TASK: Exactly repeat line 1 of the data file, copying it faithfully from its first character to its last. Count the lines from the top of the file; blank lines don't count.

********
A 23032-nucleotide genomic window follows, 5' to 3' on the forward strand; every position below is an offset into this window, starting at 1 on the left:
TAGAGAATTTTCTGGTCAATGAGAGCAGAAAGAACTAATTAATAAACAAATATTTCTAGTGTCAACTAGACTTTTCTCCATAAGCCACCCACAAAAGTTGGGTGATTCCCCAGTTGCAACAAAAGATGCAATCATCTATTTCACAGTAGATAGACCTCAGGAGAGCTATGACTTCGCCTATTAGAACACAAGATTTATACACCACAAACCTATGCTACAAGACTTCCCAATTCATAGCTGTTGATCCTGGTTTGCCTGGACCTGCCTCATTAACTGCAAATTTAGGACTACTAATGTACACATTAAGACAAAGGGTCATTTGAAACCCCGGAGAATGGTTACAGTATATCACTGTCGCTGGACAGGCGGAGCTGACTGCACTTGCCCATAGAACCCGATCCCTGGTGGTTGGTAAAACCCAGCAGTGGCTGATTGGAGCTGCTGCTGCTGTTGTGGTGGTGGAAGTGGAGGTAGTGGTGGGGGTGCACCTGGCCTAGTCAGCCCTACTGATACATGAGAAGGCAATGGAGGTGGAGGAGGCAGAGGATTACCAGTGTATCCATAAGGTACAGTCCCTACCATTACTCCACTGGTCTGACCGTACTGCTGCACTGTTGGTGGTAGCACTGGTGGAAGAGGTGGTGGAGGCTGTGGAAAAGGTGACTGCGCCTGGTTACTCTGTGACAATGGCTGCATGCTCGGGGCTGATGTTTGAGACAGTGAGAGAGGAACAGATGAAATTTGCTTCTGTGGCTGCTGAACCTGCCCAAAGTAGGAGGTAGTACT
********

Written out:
A 23032-nucleotide genomic window follows, 5' to 3' on the forward strand; every position below is an offset into this window, starting at 1 on the left: